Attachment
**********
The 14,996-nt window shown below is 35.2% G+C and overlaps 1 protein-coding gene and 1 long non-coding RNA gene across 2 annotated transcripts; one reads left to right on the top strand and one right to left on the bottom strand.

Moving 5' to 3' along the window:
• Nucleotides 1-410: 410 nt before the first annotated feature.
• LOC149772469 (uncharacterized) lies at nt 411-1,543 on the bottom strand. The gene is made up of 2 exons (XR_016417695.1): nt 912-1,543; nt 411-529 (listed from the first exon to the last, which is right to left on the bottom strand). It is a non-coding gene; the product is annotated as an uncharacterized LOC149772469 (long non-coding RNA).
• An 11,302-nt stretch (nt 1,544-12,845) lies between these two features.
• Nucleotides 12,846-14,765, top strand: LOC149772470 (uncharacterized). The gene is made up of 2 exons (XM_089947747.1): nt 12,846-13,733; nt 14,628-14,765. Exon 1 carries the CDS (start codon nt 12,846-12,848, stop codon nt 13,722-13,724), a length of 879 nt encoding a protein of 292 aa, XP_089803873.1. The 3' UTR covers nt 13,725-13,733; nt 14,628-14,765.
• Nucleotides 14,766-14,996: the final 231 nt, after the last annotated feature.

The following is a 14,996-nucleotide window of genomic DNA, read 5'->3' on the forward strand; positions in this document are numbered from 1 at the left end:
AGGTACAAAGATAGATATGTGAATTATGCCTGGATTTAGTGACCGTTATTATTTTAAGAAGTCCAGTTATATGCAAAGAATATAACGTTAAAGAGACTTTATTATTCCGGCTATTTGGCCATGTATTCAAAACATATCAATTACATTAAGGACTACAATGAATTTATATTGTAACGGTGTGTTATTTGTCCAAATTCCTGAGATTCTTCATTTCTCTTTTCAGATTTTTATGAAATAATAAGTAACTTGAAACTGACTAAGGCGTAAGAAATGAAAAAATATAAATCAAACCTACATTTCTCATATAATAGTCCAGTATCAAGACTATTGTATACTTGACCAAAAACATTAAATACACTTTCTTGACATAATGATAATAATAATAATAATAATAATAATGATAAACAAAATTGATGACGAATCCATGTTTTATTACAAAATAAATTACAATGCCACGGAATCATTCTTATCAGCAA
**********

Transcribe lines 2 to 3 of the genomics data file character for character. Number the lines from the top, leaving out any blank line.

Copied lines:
Moving 5' to 3' along the window:
• Nucleotides 1-410: 410 nt before the first annotated feature.